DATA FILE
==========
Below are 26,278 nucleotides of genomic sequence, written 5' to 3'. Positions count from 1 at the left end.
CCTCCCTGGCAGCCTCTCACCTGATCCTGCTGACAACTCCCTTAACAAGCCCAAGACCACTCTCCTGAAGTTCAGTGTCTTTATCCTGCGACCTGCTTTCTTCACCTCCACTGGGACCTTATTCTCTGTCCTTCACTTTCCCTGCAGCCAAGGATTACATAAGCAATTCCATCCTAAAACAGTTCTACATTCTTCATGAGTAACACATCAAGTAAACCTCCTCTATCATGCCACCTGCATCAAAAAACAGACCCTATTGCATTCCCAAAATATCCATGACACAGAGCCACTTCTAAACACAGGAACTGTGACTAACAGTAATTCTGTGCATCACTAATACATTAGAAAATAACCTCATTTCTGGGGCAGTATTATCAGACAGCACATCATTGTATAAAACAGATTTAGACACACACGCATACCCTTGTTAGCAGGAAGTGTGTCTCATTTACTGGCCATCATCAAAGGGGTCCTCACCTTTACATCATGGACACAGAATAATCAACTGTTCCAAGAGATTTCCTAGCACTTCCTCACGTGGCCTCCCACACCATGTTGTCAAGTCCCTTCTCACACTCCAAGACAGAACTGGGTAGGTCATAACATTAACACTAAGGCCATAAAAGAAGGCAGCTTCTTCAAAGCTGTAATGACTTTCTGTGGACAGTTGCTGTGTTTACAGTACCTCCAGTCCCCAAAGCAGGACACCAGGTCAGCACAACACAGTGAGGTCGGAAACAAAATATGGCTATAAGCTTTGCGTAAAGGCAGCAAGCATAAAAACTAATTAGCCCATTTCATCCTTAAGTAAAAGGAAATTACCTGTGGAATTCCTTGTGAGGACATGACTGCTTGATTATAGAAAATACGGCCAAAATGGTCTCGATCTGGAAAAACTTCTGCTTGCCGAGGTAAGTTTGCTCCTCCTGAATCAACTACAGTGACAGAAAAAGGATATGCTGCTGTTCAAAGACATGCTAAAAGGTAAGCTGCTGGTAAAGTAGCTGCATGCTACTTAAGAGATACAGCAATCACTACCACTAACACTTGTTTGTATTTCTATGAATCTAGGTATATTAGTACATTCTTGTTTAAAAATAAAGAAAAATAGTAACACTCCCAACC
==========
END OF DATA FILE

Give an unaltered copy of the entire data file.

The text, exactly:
Below are 26,278 nucleotides of genomic sequence, written 5' to 3'. Positions count from 1 at the left end.
CCTCCCTGGCAGCCTCTCACCTGATCCTGCTGACAACTCCCTTAACAAGCCCAAGACCACTCTCCTGAAGTTCAGTGTCTTTATCCTGCGACCTGCTTTCTTCACCTCCACTGGGACCTTATTCTCTGTCCTTCACTTTCCCTGCAGCCAAGGATTACATAAGCAATTCCATCCTAAAACAGTTCTACATTCTTCATGAGTAACACATCAAGTAAACCTCCTCTATCATGCCACCTGCATCAAAAAACAGACCCTATTGCATTCCCAAAATATCCATGACACAGAGCCACTTCTAAACACAGGAACTGTGACTAACAGTAATTCTGTGCATCACTAATACATTAGAAAATAACCTCATTTCTGGGGCAGTATTATCAGACAGCACATCATTGTATAAAACAGATTTAGACACACACGCATACCCTTGTTAGCAGGAAGTGTGTCTCATTTACTGGCCATCATCAAAGGGGTCCTCACCTTTACATCATGGACACAGAATAATCAACTGTTCCAAGAGATTTCCTAGCACTTCCTCACGTGGCCTCCCACACCATGTTGTCAAGTCCCTTCTCACACTCCAAGACAGAACTGGGTAGGTCATAACATTAACACTAAGGCCATAAAAGAAGGCAGCTTCTTCAAAGCTGTAATGACTTTCTGTGGACAGTTGCTGTGTTTACAGTACCTCCAGTCCCCAAAGCAGGACACCAGGTCAGCACAACACAGTGAGGTCGGAAACAAAATATGGCTATAAGCTTTGCGTAAAGGCAGCAAGCATAAAAACTAATTAGCCCATTTCATCCTTAAGTAAAAGGAAATTACCTGTGGAATTCCTTGTGAGGACATGACTGCTTGATTATAGAAAATACGGCCAAAATGGTCTCGATCTGGAAAAACTTCTGCTTGCCGAGGTAAGTTTGCTCCTCCTGAATCAACTACAGTGACAGAAAAAGGATATGCTGCTGTTCAAAGACATGCTAAAAGGTAAGCTGCTGGTAAAGTAGCTGCATGCTACTTAAGAGATACAGCAATCACTACCACTAACACTTGTTTGTATTTCTATGAATCTAGGTATATTAGTACATTCTTGTTTAAAAATAAAGAAAAATAGTAACACTCCCAACC